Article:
Our today topic is on water day.We will talk about water day.A drop of water is flexible. A drop of water is powerful. Nothing is more necessary than a drop of water.
Humanity needs water
Water is at the heart of sustainable development. Water resources and the range of services they can provide contribute to poverty reduction, economic growth and environmental sustainability. From food and energy security to human and environmental health, water contributes to improved social well-being and equitable growth, affecting the livelihoods of billions of people.
“Why waste water? “
This year, we highlight the theme of wastewater and the different ways to reduce and reuse them. Not less than 80% of the wastewater from residential areas, cities, industry and agriculture is released into the environment, polluting the environment and depleting the soil.
We need to improve the collection, treatment and reuse of wastewater. At the same time, we need to reduce the amount of wastewater we produce in order to protect the environment and our water resources.
Sustainable Development Goal 6 – Ensuring access for all to water and sanitation and ensuring sustainable management of water resources – aims to halve the proportion of non-wastewater processed and significantly increase the worldwide recycling and safe reuse of water.
Some facts and figures
Over 80% of wastewater from human activities is discharged into rivers or the sea without any cleanup
At least 1.8 billion people around the world use a source of drinking water that is contaminated with fecal matter
The use of wastewater represents a real opportunity because of the abundance of this resource. Treated safely, wastewater is a sustainable source of water, energy, nutrients and other recoverable materials.
World Water Day is coordinated by UN-Water (the United Nations inter-agency coordination mechanism for all freshwater issues) in collaboration with governments and other partners.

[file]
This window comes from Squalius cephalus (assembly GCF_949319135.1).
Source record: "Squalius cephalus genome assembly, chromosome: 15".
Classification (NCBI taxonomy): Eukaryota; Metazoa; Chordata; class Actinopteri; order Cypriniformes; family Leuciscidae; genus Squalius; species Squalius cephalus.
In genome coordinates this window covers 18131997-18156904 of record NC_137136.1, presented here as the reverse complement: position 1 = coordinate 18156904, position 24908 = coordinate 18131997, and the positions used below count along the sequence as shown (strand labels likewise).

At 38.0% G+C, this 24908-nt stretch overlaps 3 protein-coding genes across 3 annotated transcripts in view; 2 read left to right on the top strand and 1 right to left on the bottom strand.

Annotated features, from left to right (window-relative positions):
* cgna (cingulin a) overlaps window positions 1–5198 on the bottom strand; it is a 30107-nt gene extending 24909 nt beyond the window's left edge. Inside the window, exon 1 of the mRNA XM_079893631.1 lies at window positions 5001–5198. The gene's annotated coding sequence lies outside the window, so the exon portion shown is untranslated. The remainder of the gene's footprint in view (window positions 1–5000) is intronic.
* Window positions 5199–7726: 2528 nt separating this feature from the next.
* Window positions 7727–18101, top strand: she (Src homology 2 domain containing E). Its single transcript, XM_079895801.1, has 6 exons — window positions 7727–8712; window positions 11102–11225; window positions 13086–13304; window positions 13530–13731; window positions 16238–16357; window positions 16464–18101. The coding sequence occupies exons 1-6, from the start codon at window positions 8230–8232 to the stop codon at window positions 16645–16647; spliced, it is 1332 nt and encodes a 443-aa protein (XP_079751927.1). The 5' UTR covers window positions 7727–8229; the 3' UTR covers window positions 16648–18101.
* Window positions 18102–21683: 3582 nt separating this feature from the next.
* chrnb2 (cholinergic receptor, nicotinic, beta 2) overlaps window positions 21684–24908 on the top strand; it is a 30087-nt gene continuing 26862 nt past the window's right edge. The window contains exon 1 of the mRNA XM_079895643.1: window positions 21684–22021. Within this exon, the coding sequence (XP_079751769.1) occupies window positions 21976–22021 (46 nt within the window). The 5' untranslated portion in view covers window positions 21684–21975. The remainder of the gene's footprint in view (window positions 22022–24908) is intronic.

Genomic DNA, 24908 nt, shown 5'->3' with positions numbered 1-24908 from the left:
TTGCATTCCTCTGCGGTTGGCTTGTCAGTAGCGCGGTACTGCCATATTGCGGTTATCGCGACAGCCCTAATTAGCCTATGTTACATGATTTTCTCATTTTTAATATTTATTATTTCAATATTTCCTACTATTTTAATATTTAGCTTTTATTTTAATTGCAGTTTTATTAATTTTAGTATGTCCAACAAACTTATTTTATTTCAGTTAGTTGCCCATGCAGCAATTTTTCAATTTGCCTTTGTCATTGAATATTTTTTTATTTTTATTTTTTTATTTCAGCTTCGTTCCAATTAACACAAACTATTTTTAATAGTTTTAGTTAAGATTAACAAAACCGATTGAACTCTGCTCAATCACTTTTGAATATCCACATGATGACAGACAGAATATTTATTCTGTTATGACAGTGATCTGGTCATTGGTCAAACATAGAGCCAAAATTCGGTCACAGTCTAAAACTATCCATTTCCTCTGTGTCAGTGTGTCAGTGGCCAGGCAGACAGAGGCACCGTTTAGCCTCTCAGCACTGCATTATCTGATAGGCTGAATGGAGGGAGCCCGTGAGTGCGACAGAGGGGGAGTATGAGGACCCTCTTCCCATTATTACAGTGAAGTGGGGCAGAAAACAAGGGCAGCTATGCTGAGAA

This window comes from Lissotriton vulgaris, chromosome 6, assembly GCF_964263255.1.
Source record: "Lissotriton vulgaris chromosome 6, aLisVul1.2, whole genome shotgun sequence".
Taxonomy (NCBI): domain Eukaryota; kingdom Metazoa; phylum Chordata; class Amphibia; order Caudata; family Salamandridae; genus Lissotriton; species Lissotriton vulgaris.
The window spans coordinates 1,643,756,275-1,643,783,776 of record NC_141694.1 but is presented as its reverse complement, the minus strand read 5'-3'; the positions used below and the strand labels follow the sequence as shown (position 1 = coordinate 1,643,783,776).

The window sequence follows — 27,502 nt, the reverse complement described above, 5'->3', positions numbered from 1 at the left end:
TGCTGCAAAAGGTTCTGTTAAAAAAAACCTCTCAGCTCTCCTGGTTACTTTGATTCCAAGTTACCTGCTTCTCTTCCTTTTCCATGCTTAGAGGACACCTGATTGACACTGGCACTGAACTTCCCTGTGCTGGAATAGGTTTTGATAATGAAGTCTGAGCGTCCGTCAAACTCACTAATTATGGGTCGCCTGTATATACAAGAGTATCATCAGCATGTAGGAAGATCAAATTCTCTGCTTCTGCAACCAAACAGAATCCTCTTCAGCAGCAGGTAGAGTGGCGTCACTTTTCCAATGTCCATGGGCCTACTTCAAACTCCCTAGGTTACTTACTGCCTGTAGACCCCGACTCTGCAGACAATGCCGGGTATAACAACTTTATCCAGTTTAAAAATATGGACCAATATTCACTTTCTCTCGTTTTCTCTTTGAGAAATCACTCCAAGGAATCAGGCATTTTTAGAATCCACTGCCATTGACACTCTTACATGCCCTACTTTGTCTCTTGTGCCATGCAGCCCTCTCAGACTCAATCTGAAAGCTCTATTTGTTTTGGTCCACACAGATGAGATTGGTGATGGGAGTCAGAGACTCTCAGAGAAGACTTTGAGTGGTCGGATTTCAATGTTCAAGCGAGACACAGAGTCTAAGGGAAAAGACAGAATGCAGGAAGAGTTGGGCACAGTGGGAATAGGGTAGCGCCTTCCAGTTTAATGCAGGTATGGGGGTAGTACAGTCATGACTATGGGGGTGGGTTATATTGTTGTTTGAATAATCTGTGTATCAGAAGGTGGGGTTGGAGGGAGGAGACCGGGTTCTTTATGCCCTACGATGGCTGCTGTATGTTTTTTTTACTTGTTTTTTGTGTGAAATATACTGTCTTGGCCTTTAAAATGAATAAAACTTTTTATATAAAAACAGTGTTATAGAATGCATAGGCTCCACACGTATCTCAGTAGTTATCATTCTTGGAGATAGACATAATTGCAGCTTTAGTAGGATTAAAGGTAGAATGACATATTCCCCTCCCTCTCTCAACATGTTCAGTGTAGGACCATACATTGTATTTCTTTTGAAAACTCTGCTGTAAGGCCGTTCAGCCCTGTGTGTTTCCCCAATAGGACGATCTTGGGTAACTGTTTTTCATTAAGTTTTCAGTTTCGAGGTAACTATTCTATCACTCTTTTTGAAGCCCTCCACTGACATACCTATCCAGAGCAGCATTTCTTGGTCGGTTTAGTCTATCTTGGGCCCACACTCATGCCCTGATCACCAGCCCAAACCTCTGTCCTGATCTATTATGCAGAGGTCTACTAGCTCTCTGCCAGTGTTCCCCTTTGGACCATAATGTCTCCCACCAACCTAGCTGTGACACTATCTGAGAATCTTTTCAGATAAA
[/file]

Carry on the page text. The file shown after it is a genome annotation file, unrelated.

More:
History of World Water Day
The World Water Day, which aims to raise awareness of the importance of water and promote the sustainable management of freshwater resources, is celebrated on March 22 each year.
In 1992, the United Nations Conference on Environment and Development (UNCED) recommended that an international day be devoted to freshwater resources.
On 22 December 1992, the United Nations General Assembly complied with Chapter 18 (Protection of Freshwater Resources and their Quality: Applying Integrated Approaches to the Development, Management and Utilization of Resources in water) of Agenda 21 and adopted resolution A / RES / 47/193 declaring March 22, 1993 the first World Water Day.
The General Assembly invites States to dedicate this Day, as appropriate in the national context, to concrete activities, for example by drawing the attention of the public through the publication and dissemination of documentaries or by organizing conferences, round tables, seminars or exhibitions on the theme of the conservation and development of water resources or the implementation of the recommendations of Agenda 21.
Why a World Water Day?
World Water Day is an international celebration and an opportunity to learn more about water issues. It is also an opportunity to talk about it around you, to act and change the course of things. UN Water – the entity that coordinates the work of the UN on water and sanitation – sets a theme each year that addresses the challenges of today and tomorrow.
On 22 December 1992, the United Nations General Assembly adopted resolution A / RES / 47/193, which declared on 22 March of each year “World Water Day”, as from 1993, in accordance with the recommendations of the United Nations Conference on Environment and Development (UNCED)
An action plan for the 21st century
This resolution invited States to devote this day according to the national context, by implementing actions such as public awareness through publications, documentaries, the organization of conferences, round tables, seminars and related exhibitions. the conservation and development of water resources and the implementation of the recommendations of Agenda 21.
Water at the source of food security
More than 20 years later, the supply of drinking water around the world is not yet assured everywhere, far from it, and many agricultural areas still suffer from poor nutrition, a source of disease and harmful to development.